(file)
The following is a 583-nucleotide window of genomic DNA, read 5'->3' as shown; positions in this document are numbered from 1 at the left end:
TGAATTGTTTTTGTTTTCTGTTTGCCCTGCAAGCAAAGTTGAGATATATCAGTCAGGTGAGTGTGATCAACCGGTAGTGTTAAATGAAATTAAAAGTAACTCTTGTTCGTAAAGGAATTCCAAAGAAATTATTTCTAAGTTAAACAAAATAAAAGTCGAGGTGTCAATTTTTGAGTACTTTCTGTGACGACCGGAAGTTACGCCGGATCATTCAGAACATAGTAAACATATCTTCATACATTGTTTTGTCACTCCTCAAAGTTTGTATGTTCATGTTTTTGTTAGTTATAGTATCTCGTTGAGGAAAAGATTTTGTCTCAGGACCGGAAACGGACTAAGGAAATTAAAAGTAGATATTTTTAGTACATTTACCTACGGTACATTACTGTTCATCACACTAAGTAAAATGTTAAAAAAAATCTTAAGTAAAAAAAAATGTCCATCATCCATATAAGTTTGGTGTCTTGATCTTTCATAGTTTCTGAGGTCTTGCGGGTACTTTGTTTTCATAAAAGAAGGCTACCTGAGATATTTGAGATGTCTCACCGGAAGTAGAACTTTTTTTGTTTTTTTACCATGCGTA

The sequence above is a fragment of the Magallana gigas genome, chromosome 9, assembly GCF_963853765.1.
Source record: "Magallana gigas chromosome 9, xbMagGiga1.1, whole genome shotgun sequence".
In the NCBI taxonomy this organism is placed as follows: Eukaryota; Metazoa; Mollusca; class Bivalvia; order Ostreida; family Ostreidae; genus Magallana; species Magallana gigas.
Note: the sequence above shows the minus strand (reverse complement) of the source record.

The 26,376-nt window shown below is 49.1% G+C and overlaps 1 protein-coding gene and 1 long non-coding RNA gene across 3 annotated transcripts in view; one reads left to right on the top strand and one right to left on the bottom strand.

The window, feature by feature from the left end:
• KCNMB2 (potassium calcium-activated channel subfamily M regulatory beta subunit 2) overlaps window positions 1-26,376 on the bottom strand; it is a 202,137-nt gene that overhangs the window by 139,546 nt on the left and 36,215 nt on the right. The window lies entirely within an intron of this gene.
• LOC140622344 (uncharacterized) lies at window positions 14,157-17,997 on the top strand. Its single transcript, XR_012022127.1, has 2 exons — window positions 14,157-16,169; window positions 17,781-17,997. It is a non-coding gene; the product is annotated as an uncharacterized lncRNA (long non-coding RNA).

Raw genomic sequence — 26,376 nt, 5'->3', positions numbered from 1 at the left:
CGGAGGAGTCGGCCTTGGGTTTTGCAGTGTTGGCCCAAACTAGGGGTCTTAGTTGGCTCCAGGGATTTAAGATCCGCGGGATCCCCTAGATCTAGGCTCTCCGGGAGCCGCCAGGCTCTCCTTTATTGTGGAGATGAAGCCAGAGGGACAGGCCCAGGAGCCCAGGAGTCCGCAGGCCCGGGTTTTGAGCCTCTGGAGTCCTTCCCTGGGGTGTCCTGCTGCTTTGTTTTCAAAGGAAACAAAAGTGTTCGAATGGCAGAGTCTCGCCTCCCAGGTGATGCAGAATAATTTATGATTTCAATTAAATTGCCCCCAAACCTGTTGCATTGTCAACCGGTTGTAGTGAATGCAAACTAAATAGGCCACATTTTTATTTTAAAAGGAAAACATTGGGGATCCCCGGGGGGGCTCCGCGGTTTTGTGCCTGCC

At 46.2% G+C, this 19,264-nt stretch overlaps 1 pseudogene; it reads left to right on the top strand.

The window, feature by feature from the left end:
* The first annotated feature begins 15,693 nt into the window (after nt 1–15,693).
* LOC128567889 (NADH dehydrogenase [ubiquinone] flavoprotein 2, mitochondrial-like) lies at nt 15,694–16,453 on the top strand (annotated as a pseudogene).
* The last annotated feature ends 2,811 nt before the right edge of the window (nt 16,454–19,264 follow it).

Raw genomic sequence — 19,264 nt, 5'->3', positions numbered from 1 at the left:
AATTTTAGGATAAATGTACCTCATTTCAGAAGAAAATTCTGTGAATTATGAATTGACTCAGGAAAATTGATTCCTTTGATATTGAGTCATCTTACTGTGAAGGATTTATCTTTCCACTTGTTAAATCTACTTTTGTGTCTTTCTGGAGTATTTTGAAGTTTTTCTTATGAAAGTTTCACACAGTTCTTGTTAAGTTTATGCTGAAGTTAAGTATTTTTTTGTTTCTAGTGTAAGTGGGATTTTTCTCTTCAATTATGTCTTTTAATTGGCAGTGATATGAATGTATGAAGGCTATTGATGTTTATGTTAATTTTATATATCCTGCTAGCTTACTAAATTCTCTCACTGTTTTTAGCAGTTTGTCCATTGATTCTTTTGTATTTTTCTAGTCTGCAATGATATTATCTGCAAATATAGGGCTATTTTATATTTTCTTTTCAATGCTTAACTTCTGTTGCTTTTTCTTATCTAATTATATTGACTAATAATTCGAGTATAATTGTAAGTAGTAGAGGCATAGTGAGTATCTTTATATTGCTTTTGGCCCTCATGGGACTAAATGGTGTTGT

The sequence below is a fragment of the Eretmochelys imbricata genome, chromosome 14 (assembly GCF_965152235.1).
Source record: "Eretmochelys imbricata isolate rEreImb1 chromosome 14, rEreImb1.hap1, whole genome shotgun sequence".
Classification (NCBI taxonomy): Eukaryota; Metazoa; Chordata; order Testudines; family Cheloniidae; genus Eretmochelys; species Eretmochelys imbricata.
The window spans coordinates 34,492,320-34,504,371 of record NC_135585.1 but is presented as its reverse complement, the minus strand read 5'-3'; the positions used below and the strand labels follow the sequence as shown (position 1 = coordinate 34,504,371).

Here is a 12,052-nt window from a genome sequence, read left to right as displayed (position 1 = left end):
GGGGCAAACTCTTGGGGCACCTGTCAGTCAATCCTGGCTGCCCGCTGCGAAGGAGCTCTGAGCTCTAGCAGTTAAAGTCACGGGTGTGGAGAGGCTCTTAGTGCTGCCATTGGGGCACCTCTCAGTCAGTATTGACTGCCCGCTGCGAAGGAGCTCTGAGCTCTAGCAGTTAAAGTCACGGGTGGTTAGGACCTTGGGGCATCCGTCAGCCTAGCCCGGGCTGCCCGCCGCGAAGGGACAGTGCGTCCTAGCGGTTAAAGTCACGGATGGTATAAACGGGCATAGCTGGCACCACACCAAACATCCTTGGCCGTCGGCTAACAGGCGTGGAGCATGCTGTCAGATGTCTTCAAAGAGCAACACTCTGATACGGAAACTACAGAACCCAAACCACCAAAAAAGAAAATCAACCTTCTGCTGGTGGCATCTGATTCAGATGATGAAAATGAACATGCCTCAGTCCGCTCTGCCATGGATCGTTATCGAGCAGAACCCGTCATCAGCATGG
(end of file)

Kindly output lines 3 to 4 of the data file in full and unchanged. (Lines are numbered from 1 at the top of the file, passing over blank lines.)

The sequence above is a fragment of the Magallana gigas genome, chromosome 9, assembly GCF_963853765.1.
Source record: "Magallana gigas chromosome 9, xbMagGiga1.1, whole genome shotgun sequence".